hands shall provide all these half-sacred
offices of floral ministry; an intimation
that sympathy shall stop short of ofli
ciousnes3 and that ostentatious conven
tionalities shall not break in upon the
privileged sorrows of bereavement.
There is no vicarious expression of joy
or grief. The florist cannot put into
his constructions and designs the " elo
quence of loving grief, with which the
mother winds her few flowers for the
adornment of her dead babe! From her
hands they catch a language all hearts
interpret, and no one misunderstands
the mute elegy. We insist upon a rev
erent recognition of this principle, and
protest against the brassy, pitiless in
trusion of traffic and conventionality. -Churchman.
Tomato Catsup Tomato Sauce.
The basis of tomato catsup, or ketch
up, is the pulp of ripe tom itoes. ' Manv
defer making catsup U!til late In the
season, when the cool nights cause" the
fruit to ripen slowly, and it may be it is
gathered hurriedly for fear of a frost.
The late fruit does not yield 30 rich a
pulp as that gathered in "its prime. The' ,
fruit should nave all green portions cut
out, and be stewed gently until thor
oughly cooked. The pulp is then to be
separated from the skins by rubbing
through a wire sieve, so fine as to retain
the seeds. The liquor thus obtained is
to be evaporated to a thick pulp over a
slow fire, and should be stirred to pre
vent scorching. The degree of evapora
tion will depend upon how thick it
is desired to have the catsup. We
prefer to make it so that it will just
poiirfi'eely from the bottle. We ob
servo m regular rule in flavoring. Use
suni"ient sa?t. Son "itli cloviv, all
spice and mace, bruised and tied in a
clot!), and boiled in the pulp; add a
small quantity of powdered cayenne.
Some add the spices ground fine, direct
ly to the pulp. A clove or garlic, bruis
ed and tied in a cloth, to be boiled with
the spices, imparts a delicious flavor.
Some evaporate the pulp to a greater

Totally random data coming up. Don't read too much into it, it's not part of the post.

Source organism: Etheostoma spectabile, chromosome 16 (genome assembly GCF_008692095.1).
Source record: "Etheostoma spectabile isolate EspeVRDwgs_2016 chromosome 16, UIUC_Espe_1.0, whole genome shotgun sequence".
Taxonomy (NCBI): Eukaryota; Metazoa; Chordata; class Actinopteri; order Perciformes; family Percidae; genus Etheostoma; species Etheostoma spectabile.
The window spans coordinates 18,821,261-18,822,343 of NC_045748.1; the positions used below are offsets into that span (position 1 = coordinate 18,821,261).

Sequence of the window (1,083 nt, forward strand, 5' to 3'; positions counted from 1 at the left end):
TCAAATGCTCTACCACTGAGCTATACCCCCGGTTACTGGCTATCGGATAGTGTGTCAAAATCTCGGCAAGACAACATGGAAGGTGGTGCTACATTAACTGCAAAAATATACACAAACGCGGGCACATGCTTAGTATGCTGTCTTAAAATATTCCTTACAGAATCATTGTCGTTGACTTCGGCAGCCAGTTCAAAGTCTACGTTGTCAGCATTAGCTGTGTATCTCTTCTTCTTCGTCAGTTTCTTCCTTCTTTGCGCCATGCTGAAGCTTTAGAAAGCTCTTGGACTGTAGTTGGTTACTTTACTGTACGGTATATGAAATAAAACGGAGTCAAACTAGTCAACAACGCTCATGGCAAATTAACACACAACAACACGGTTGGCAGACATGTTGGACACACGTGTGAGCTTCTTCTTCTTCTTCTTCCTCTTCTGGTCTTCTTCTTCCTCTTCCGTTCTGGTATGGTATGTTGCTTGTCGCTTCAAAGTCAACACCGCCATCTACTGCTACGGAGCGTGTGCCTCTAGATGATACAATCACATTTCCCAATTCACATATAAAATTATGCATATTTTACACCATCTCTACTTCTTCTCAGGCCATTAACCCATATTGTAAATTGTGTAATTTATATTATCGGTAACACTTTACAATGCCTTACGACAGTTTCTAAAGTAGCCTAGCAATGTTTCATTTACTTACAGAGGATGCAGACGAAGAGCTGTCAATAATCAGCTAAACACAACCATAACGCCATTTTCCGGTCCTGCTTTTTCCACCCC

thickness than is needed, and then thin
with vinegar or with wine.
An excellent and useful tomato sauce
may be made by preparing the pulp,
aud putting it in small bottles while hot
corked securely and sealed; if desired,
the sauce may be salted before bottling,
but this is not essential. To add to
soups, stews, sauces, and made dishes,
a sauce thus prepared is an excellent
substitute for the fresh fruit. It should
be put in small bottles, containing as
much as will be wanted at once, as it
will not keep long after opeuing. Amer
ican Agriculturist.
mm -- '
This is the way that Miss Elizabeth
Stuart Phelps characterizes the State of
Maine in her novel "Doctor Zay," ii
the Atlantic: "We alters do hev every
thing wuss here than other folks," said a
passenger in the Bangor mail coach.
"Freeze andprohibition.mudand fusion.
We've got one of the constitutions that
takes things, like my boy. He's had the
measles, 'n the chicken poxf and the -mumps,
and the nettle-rash, and fell in
love with his schoolmartn, 'n got relig
ion, and lost the prize for elocootin' -all
iu one darned year."
There are on file in the office of the
Controller of Conneeticut.in compliance
with the repuirements of the State law,
the names of nearly or quite 3,000 de
positors in the sayings bank of the State
whose deposits have remained uncalled
for and have not been increased other
wise than by the accruing interest for
twenty years past. The amounts thus
unclaimed range from a few dollars to
$3,346. ' - -..